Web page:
Correlation between anosognosia and regional cerebral blood flow in Alzheimer's disease.
ABSTRACT The purpose of this study was to determine the brain regions associated with anosognosia in Alzheimer's disease (AD). Anosognosia for memory disturbance was assessed in 29 probable AD patients, based on the discrepancy between questionnaire scores of the patients and their caregivers. In I-123-IMP single photon emission computed tomography (SPECT), a significant association was found between anosognosia and decreased perfusion in the orbitofrontal cortex, using regression analysis. This result is consistent with the previous studies that have reported an association between frontal dysfunction and anosognosia, and further suggests that the orbitofrontal cortex specifically associates with anosognosia in AD within the frontal cortex.
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ABSTRACT: ABSTRACT Background: Unawareness of deficits is common and is associated with poor outcomes in Alzheimer's disease (AD); however, little is known about correlated neurobiochemical changes. Methods: Proton magnetic resonance spectroscopy was used to examine neurobiochemical correlates of unawareness of deficits as assessed by the Dementia Deficit Scale in 36 patients with AD. Magnetic resonance spectroscopy spectra were acquired from the anterior cingulate area and right orbitofrontal area. Concentrations of N-acetyl-aspartate (NAA), total creatine, and other neurometabolites were calculated. Results: Nineteen (52.8%) participants had relative unawareness of deficits. This condition was negatively correlated with NAA/creatine in the anterior cingulate area (β = -0.36, p = 0.025) and positively correlated with NAA/creatine in the right orbitofrontal area (β = 0.41, p = 0.009) after controlling for dementia severity. Conclusions: These findings suggest unawareness of deficits in AD was associated with the altered neurochemical metabolites in the anterior cingulate area and right orbitofrontal area. However, the two areas might have opposite neuronal functions in unawareness of deficits.International Psychogeriatrics 11/2013; · 1.89 Impact Factor
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ABSTRACT: Awareness in dementia is increasingly recognized not only as multifactorial, but also as domain specific. We demonstrate differential clinical correlates for awareness of daily function, awareness of memory, and the novel exploration of awareness of balance. Awareness of function was higher for participants with mild cognitive impairment (aMCI and non-aMCI) than for those with dementia (due to Alzheimer disease; AD and non-AD), whereas awareness of memory was higher for both non-aMCI and non-AD dementia patients than for those with aMCI or AD. Balance awareness did not differ based on diagnostic subgroup. Awareness of function was associated with instrumental activities of daily living and caregiver burden. In contrast, awareness of balance was associated with fall history, balance confidence, and instrumental activities of daily living. Clinical correlates of awareness of memory depended on diagnostic group: associations held with neuropsychological variables for non-AD dementia, but for patients with AD dementia, depression and instrumental activities of daily living were clinical correlates of memory awareness. Together, these data provide support for the hypothesis that awareness and dementia are not unitary and are, instead, modality specific.Journal of aging research 01/2014; 2014:674716.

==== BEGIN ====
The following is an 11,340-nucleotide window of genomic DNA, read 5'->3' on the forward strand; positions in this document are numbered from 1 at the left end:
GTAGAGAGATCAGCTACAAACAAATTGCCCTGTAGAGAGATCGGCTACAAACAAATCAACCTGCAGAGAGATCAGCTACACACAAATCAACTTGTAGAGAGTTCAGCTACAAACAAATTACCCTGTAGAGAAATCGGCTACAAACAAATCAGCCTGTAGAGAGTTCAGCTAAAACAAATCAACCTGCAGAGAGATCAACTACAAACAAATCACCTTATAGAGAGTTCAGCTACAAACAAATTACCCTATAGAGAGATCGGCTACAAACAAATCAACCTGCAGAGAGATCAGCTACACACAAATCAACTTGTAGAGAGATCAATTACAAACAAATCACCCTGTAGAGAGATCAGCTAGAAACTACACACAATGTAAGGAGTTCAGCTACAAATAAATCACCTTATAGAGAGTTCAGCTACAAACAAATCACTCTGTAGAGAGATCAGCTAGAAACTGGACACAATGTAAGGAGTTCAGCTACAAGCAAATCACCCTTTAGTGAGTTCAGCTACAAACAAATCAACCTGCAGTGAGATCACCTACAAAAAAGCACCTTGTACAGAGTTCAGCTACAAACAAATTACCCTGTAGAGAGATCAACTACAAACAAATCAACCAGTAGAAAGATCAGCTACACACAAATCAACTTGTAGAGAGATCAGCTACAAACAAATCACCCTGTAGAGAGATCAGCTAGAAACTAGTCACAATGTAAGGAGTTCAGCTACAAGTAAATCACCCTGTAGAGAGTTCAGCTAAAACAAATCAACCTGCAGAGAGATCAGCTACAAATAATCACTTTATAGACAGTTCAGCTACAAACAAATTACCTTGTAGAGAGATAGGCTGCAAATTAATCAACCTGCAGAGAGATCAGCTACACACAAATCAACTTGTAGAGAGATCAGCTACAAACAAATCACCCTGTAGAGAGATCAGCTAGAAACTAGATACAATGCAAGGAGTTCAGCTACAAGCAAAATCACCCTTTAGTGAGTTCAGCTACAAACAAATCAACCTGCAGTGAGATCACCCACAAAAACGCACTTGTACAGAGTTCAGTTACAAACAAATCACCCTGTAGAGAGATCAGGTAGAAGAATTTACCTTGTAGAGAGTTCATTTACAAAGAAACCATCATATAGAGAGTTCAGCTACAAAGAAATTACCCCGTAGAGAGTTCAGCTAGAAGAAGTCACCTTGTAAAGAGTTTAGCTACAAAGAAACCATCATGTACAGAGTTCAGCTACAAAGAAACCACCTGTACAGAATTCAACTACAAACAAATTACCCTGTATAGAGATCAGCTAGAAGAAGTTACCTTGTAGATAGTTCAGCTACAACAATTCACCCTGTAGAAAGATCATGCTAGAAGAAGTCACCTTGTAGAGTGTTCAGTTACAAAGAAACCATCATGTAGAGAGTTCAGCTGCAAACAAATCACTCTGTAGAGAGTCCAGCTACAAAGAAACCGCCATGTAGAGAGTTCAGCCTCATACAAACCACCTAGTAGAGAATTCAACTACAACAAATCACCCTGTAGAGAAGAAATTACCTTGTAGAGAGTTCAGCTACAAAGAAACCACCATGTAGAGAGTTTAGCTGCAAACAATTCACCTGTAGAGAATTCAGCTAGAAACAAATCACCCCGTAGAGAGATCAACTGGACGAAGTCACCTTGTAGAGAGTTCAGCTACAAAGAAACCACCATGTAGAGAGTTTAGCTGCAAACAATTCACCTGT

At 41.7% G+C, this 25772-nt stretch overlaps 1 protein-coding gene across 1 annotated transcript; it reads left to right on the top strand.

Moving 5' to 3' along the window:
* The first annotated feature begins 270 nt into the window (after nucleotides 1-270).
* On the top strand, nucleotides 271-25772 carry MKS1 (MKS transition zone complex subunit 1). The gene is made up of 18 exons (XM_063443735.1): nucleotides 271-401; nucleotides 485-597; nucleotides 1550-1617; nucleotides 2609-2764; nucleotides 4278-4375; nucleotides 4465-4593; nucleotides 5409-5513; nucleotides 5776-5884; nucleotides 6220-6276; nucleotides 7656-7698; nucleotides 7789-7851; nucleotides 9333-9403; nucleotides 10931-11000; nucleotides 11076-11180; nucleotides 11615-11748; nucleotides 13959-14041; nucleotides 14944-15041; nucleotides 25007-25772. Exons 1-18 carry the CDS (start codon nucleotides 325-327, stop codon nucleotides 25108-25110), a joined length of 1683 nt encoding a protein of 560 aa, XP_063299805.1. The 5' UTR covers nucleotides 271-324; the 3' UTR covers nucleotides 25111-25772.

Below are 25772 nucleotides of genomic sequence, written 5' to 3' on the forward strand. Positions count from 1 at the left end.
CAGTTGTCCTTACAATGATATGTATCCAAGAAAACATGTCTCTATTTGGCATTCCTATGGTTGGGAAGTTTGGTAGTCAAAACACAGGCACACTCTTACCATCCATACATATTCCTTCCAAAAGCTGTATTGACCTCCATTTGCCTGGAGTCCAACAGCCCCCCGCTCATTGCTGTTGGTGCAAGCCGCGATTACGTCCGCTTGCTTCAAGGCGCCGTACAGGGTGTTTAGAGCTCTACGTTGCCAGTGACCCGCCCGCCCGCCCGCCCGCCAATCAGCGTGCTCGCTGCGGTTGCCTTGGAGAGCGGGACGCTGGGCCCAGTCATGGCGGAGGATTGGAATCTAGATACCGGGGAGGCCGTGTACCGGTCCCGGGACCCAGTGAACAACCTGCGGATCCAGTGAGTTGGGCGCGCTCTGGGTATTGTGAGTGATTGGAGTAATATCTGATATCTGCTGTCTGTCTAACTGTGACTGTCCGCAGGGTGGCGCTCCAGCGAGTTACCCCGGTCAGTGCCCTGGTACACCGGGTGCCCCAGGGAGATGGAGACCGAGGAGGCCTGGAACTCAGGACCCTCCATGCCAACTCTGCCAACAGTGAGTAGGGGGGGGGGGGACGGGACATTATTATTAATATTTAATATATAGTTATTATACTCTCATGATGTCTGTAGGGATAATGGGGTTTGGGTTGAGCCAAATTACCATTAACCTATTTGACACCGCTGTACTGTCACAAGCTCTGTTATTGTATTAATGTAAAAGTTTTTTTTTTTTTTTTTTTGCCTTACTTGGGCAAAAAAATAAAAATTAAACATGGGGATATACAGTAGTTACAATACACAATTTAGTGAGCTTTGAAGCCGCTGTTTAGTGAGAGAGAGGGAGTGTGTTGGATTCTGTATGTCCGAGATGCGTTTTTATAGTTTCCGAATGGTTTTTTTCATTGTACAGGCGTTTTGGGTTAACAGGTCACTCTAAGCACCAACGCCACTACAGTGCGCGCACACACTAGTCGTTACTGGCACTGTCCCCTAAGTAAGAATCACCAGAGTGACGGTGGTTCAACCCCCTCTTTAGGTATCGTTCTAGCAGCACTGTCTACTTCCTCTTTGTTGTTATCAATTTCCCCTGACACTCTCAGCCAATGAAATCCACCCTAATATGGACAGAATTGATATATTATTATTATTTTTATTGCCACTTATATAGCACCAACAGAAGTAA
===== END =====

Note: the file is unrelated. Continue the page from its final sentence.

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ABSTRACT: Accurate self-awareness is essential for adapting one's tasks and goals to one's actual abilities. Patients with neurodegenerative diseases, particularly those with right frontal involvement, often present with poor self-awareness of their functional limitations that may exacerbate their already jeopardized decision-making and behaviour. We studied the structural neuroanatomical basis for impaired self-awareness among patients with neurodegenerative disease and healthy older adults. One hundred and twenty-four participants (78 patients with neurodegenerative diseases including Alzheimer's disease, behavioural variant frontotemporal dementia, right-temporal frontotemporal dementia, semantic variant and non-fluent variant primary progressive aphasia, and 46 healthy controls) described themselves on the Patient Competency Rating Scale, rating observable functioning across four domains (daily living activities, cognitive, emotional control, interpersonal). All participants underwent structural magnetic resonance imaging. Informants also described subjects' functioning on the same scale. Self-awareness was measured by comparing self and informant ratings. Group differences in discrepancy scores were analysed using general linear models, controlling for age, sex and disease severity. Compared with controls, patients with behavioural variant frontotemporal dementia overestimated their functioning in all domains, patients with Alzheimer's disease overestimated cognitive and emotional functioning, patients with right-temporal frontotemporal dementia overestimated interpersonal functioning, and patients with non-fluent aphasia overestimated emotional and interpersonal functioning. Patients with semantic variant aphasia did not overestimate functioning on any domain. To examine the neuroanatomic correlates of impaired self-awareness, discrepancy scores were correlated with brain volume using voxel-based morphometry. To identify the unique neural correlates of overlooking versus exaggerating deficits, overestimation and underestimation scores were analysed separately, controlling for age, sex, total intracranial volume and extent of actual functional decline. Atrophy related to overestimating one's functioning included bilateral, right greater than left frontal and subcortical regions, including dorsal superior and middle frontal gyri, lateral and medial orbitofrontal gyri, right anterior insula, putamen, thalamus, and caudate, and midbrain and pons. Thus, our patients' tendency to under-represent their functional decline was related to degeneration of domain-general dorsal frontal regions involved in attention, as well as orbitofrontal and subcortical regions likely involved in assigning a reward value to self-related processing and maintaining accurate self-knowledge. The anatomic correlates of underestimation (right rostral anterior cingulate cortex, uncorrected significance level) were distinct from overestimation and had a substantially smaller effect size. This suggests that underestimation or 'tarnishing' may be influenced by non-structural neurobiological and sociocultural factors, and should not be considered to be on a continuum with overestimation or 'polishing' of functional capacity, which appears to be more directly mediated by neural circuit dysfunction.Brain 06/2014; · 10.23 Impact Factor